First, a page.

This study describes measures used to evaluate New Jersey principals in the first year of statewide implementation of the new evaluation system. It examines four statistical properties of the measures: the variation in ratings across principals, their year-to-year stability, the associations between component ratings and the characteristics of students in the schools, and the associations among component ratings. Based on statewide principal performance ratings from the 2013/14 school year and ratings from 14 districts that piloted the principal evaluation system in the 2012/13 school year, the study found a mix of strengths and weaknesses in the statistical properties of the measures used to evaluate principals in New Jersey. First, nearly all principals received effective or highly effective summative ratings. Second, fewer principals evaluated on school median student growth percentiles received highly effective summative ratings than principals not evaluated on this measure. Third, principal practice instrument ratings and school median student growth percentiles had moderate to high levels of year-to-year stability. Fourth, several component ratings—school median student growth percentiles, teachers' student growth objectives, and principal practice instrument ratings—and the summative rating had low, negative correlations with student socioeconomic disadvantage. Finally, principals' ratings on component measures had low to moderate positive correlations with each other, consistent with the idea that they measure distinct dimensions of overall principal performance. Nevertheless, the validity of the principal evaluation measures cannot be verified without a measure of principals' effectiveness at raising student achievement to use as a standard. More evidence is needed on the accuracy of measures used to evaluate principals.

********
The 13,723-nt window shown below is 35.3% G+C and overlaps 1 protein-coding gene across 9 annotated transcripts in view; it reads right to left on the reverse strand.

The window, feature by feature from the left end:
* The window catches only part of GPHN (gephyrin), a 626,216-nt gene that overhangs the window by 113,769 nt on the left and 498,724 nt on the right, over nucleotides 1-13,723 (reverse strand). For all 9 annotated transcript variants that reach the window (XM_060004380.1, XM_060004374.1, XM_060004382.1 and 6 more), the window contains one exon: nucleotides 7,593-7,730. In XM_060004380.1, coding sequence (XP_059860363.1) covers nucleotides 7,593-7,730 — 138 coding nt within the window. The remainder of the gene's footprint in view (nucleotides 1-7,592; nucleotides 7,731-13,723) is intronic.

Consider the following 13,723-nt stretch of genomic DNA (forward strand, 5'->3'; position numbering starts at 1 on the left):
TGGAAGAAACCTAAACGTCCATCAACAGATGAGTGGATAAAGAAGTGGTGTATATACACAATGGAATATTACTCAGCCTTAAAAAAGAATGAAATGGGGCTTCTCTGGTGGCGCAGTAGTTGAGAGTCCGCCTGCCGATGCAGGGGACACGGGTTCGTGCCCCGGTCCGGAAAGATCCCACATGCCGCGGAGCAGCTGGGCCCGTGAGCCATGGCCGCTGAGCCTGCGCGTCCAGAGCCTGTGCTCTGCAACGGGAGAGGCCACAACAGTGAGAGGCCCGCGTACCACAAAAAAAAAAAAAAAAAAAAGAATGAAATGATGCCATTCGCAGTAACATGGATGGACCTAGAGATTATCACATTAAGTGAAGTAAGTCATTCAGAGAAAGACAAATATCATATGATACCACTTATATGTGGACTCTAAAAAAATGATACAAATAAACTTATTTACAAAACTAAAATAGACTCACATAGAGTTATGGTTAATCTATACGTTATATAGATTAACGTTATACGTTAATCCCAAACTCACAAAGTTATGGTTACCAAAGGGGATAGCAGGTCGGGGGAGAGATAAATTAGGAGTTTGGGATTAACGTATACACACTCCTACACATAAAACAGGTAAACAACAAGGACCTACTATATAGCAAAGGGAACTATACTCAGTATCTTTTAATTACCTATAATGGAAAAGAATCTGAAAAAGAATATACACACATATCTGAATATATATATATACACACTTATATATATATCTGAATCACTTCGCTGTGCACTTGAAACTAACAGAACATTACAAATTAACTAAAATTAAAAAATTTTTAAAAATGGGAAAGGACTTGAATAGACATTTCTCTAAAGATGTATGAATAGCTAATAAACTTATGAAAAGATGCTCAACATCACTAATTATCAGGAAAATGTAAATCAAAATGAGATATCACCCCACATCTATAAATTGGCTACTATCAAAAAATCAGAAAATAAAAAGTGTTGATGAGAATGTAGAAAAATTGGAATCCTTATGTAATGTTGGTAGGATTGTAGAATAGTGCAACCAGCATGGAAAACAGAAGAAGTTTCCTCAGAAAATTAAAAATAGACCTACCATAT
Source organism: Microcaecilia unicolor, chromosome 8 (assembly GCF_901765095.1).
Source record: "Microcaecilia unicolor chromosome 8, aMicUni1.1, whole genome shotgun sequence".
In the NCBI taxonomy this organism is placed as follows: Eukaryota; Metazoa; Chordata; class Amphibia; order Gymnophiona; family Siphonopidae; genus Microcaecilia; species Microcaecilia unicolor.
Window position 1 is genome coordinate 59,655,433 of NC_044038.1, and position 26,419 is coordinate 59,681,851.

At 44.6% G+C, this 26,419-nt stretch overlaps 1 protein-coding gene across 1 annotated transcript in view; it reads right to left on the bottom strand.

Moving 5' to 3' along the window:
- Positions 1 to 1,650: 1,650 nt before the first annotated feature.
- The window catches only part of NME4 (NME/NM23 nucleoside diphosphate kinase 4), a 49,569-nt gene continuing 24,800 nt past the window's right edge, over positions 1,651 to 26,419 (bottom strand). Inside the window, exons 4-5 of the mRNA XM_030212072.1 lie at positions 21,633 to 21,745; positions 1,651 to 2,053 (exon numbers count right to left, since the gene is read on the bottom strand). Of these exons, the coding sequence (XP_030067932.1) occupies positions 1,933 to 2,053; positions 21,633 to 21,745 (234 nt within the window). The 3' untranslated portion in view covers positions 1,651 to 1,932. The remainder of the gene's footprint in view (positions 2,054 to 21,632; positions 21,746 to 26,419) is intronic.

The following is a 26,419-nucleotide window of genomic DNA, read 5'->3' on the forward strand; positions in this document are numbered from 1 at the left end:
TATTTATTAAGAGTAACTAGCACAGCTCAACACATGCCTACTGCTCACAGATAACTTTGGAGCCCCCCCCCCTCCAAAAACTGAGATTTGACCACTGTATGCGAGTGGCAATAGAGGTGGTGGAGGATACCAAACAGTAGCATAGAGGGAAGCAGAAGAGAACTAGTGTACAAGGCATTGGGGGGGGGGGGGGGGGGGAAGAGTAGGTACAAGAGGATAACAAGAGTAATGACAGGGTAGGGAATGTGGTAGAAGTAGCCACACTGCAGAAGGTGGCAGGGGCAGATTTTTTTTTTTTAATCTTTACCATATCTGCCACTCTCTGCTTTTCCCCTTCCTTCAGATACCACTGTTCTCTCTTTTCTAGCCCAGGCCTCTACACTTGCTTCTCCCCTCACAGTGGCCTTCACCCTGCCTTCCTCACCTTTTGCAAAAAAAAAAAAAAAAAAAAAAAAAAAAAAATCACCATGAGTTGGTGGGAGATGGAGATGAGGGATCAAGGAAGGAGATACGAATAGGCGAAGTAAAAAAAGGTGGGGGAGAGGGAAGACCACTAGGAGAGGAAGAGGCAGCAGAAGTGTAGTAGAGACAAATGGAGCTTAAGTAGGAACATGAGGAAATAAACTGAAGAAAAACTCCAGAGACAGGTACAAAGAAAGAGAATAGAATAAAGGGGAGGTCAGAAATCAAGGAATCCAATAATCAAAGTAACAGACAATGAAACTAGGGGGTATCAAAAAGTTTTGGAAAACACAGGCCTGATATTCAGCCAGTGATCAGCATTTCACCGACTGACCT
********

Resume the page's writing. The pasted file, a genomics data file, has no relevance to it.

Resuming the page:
|NCEE 20164004||Evaluation of the Teacher Incentive Fund: Implementation and Impacts of Pay-for-Performance After Three Years